News Releases from Region 1
Northeast Air Managers Awarded $2.7 Million in Recovery Act Funding to Reduce Diesel Emissions and Create Jobs
Release Date: 07/02/2009
Contact Information: David Deegan, (617) 918-1017
(Boston, Mass. – July 2, 2009) – In a move that stands to create jobs, boost local economies, reduce diesel emissions and protect human health and the environment for people across New England, EPA has awarded $2.7 million to the Northeast States for Coordinated Air Use Management (NESCAUM) for two projects that will replace unregulated rail and marine engines with EPA-certified emissions control technologies. These clean diesel projects will create jobs while protecting air quality in Connecticut, Maine, New Hampshire, and Vermont.
"Investing in Clean Diesel projects through the Recovery Act is a down payment on protecting health, improving air quality, helping the economy and creating jobs in our communities," said Ira Leighton, acting regional administrator of EPA's New England office. "New England has some of the highest rates of asthma in the country. By reducing diesel emissions - especially in urban areas - we are helping thousands of our neighbors to breath easier."
The funds are provided under the American Reinvestment and Recovery Act (ARRA) of 2009 National Clean Diesel Funding Assistance Program. Under this funding competition, EPA Region 1 alone received over 30 grant applications requesting $35.8 million to help fund clean diesel emissions projects. The awards announced today were chosen to both maximize economic impact and emissions reductions.
The two projects will achieve significant reductions in diesel emissions through the installation of certified emissions control technologies:
- In Northern New England, five ferries and three tugboats moored in Maine, New Hampshire and Vermont will have their currently unregulated Tier 0 engines replaced with EPA-certified Tier 2 engines. This will reduce annual emissions of nitrogen oxides by 32.8 tons, particulate matter by 2.3 tons, and carbon dioxide by 103 tons.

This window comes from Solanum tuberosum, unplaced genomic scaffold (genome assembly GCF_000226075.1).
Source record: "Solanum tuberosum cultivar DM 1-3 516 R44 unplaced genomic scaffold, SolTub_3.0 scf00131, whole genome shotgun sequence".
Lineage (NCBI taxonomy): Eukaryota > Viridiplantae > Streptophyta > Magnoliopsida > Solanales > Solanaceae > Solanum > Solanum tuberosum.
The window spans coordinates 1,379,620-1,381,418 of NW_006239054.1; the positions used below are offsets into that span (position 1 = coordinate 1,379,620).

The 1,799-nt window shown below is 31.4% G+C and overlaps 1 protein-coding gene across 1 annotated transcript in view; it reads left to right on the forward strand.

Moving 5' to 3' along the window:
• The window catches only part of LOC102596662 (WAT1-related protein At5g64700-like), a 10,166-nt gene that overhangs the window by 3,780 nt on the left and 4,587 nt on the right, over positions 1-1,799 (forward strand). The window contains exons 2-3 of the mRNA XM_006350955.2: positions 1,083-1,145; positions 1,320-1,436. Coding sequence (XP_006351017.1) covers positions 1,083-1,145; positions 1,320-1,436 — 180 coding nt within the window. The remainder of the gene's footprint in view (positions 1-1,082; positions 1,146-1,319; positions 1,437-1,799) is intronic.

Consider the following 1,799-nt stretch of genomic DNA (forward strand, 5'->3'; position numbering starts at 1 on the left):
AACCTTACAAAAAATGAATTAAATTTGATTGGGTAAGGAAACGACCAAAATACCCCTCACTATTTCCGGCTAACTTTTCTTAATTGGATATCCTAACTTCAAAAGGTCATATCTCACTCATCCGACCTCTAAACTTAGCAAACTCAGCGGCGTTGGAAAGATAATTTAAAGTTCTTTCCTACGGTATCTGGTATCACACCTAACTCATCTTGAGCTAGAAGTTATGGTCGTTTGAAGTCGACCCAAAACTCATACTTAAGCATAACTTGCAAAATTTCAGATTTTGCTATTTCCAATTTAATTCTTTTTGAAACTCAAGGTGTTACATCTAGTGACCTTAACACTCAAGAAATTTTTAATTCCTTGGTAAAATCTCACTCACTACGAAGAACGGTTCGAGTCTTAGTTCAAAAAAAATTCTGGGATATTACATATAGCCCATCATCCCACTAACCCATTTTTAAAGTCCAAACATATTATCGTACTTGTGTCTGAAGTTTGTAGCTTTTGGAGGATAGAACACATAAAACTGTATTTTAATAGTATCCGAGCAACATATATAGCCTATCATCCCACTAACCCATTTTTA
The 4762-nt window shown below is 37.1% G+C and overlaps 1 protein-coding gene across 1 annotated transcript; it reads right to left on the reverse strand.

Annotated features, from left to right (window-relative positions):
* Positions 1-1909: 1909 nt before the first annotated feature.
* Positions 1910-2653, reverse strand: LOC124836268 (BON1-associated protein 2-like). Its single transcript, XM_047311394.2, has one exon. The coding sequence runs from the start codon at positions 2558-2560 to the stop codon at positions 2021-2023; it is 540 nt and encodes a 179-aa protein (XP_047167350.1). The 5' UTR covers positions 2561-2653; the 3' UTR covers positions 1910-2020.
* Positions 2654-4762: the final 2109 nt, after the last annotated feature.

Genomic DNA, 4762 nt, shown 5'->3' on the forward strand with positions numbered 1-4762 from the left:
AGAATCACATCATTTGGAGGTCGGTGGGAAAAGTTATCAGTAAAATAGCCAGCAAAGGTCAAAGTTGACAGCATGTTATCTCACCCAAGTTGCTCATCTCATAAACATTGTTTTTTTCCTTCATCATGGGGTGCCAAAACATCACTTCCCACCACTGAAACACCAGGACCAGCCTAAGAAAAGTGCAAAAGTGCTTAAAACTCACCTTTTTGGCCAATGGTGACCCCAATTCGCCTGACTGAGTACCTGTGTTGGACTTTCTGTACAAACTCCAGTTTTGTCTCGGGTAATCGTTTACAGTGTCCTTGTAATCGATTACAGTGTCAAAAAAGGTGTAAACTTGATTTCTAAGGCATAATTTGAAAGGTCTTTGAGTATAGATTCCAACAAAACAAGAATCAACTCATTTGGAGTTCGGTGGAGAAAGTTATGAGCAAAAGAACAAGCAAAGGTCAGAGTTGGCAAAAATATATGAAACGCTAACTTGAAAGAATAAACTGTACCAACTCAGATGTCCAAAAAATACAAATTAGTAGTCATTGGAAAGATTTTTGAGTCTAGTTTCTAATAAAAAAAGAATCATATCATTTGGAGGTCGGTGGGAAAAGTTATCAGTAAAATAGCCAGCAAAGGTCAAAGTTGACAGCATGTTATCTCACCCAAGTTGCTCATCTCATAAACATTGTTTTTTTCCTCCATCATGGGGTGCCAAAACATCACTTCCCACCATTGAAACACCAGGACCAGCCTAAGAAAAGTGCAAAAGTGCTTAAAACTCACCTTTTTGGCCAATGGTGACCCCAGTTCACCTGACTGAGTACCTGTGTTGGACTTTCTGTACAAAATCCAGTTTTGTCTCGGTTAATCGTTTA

- In New Haven, Connecticut, an environmental justice area, the currently unregulated Tier 0 engine on a switcher locomotive will be replaced with a three-part configuration of smaller and cleaner EPA-certified Tier 3 generator sets (gensets) that allow the locomotive to run more efficiently and save fuel. This project will reduce annual emissions of nitrogen oxides by 16.6 tons, particulate matter by 0.5 tons, and volatile organic compounds by 1.7 tons.
Both of these projects will create/preserve jobs through the manufacture and installation of the equipment, as well as through the management of the program.
In addition to helping to create and retain jobs, the clean diesel projects will reduce premature deaths, asthma attacks and other respiratory ailments, lost work days, and many other health impacts every year.
The Recovery Act allotted the National Clean Diesel Campaign (NCDC) a total of $300 million, of which the National Clean Diesel Funding Assistance Program received $156 million to fund competitive grants across the nation. The Recovery Act also included $20 million for the National Clean Diesel Emerging Technology Program grants and $30 million for the SmartWay Clean Diesel Finance Program grants.
In addition, under the Act’s State Clean Diesel Grant program, a total of $88.2 million has been provided to States for clean diesel projects through a noncompetitive allocation process.
President Obama signed the American Recovery and Reinvestment Act of 2009 on February 17, 2009 and has directed that the Recovery Act be implemented with unprecedented transparency and accountability. To that end, the American people can see how every dollar is being invested at Recovery.gov.
- EPA’s implementation of the American Recovery and Reinvestment Act of 2009 in New England (http://epa.gov/region1/eparecovery/index.html)
- EPA’s clean diesel initiatives (www.epa.gov/cleandiesel)
- Information about NESCAUM (http://www.nescaum.org/)
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